Key outcomes

  • Identified high risk regions
  • Unsteady flow physics visualised

 

Figure 1: Velocity of pulsing blood flow through an artery section.

In the pharmaceutical and biotechnology fields there is a growing demand for accurate modelling of phenomena within the human body. Small scale computational fluid dynamics (CFD) simulations are particularly useful for the development of pharmaceutical instruments and for the diagnosis of diseases. Synergetics performed a case study to demonstrate the insight that these types of simulations can provide.

In this study, pulsing blood flow through a small artery section was modelled. The simulations clearly show how the flow velocity, pressure distribution and shear stress vary across the pulse cycle. The velocity field animation shows how the vessel wall geometry affects the propagation of blood through the artery. This modelling can also be extended to test the effects of obstacles, such as thrombi (commonly referred to as blood clots) or plaque build-up, on flow through the artery. Since thrombosis is accelerated by high shear stress, the shear stress distribution also reveals the regions where thrombi are likely to form. Additionally, the pressure distribution can be used to investigate critical points for the vessel walls, where damage is most likely to occur. A similar model can also be used to study the effects of changes in fluid properties of the blood, damaged or diseased walls, implants and other medical devices.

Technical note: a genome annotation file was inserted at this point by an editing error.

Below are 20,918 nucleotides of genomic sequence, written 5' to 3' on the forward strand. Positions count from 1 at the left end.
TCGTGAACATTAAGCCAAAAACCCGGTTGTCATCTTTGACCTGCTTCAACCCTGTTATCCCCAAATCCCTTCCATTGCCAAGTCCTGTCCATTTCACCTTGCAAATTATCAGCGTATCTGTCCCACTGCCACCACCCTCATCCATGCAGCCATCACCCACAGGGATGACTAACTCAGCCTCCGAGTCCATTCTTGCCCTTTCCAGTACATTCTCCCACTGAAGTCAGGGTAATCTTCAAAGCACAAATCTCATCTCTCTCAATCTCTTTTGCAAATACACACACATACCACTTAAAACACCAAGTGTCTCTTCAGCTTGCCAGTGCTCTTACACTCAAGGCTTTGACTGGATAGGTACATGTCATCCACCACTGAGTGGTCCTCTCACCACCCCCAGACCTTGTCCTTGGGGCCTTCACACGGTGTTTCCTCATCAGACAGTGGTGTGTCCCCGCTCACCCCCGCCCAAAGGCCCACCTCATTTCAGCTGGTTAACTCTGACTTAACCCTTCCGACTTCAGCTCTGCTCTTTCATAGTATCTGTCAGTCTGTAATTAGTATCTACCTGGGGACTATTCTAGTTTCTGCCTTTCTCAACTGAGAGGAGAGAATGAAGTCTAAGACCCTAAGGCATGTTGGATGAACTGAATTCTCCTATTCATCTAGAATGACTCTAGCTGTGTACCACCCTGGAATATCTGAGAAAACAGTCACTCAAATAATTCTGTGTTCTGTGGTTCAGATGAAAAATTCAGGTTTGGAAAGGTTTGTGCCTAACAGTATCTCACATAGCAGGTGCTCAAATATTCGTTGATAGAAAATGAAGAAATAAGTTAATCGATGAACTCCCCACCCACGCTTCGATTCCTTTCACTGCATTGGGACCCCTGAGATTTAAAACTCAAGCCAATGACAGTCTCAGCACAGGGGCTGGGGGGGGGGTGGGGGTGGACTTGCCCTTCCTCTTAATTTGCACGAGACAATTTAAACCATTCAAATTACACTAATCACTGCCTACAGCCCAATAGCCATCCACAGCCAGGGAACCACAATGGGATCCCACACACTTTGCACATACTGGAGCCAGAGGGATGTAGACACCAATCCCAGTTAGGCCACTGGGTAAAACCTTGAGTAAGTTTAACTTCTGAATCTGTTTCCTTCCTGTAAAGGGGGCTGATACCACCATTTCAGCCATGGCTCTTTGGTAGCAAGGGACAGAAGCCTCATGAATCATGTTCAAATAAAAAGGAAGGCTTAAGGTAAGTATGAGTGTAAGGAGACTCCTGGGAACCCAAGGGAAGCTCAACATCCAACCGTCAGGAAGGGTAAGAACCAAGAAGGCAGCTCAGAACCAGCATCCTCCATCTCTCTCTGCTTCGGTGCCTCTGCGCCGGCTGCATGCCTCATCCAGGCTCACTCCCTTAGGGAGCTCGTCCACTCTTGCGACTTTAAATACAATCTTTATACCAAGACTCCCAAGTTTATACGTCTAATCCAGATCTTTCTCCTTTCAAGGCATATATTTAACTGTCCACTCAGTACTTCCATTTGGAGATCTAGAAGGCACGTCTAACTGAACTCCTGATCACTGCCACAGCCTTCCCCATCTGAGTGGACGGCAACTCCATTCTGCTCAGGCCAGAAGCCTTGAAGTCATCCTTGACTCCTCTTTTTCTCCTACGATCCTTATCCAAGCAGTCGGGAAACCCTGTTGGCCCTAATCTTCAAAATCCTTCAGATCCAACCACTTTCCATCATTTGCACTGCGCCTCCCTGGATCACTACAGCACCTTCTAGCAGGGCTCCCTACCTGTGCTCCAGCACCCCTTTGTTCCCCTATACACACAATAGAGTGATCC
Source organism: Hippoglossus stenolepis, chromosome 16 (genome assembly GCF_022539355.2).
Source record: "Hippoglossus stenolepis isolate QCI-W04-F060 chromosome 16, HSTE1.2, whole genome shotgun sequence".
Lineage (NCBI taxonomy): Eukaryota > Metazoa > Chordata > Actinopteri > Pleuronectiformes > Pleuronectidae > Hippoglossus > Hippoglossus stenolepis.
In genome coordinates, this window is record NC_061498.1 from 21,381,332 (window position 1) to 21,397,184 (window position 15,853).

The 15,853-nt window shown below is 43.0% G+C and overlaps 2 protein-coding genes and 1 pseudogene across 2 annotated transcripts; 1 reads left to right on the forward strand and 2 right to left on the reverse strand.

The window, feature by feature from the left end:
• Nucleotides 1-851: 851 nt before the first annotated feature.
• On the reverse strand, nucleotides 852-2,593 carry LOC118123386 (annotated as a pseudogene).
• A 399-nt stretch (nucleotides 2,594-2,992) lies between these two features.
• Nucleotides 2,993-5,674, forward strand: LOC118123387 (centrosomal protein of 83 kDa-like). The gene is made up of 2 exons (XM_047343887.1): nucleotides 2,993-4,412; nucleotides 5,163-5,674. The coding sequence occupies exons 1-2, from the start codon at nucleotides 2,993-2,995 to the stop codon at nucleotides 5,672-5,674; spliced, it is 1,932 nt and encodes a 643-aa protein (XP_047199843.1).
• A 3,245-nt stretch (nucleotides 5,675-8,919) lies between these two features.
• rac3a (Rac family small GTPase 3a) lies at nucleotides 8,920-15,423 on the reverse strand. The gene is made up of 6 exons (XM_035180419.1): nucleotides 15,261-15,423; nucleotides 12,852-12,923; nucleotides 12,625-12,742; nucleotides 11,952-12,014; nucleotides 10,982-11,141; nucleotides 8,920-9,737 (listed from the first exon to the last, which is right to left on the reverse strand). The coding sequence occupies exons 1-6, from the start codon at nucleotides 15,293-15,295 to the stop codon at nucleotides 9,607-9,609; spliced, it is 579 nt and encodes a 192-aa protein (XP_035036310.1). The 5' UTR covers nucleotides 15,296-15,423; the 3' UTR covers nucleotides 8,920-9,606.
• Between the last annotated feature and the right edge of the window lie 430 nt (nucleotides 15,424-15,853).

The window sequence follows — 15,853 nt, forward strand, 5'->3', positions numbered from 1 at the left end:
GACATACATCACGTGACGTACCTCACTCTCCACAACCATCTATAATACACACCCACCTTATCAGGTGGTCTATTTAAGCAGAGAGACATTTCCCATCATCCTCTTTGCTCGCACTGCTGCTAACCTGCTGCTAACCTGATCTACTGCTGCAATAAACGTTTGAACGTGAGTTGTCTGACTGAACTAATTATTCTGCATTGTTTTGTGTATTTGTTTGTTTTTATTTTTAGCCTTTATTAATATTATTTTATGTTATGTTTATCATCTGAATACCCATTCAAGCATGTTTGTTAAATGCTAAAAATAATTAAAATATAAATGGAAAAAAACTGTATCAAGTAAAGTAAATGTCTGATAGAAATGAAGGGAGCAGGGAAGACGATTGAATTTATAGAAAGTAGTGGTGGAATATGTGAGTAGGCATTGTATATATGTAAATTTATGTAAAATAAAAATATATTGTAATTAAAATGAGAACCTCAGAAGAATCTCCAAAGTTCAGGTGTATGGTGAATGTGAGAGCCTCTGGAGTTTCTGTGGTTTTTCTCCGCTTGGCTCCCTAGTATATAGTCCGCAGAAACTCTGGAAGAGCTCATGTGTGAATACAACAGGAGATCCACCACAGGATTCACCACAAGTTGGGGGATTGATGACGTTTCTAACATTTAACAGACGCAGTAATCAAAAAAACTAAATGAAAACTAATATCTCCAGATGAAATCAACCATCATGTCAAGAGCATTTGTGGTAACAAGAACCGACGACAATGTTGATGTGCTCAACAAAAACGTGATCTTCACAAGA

Wall shear stress on the surface of forked artery section

Figure 2: CFD was used to compute wall shear stress at the vessel surface, indicating regions at increased risk of thrombosis.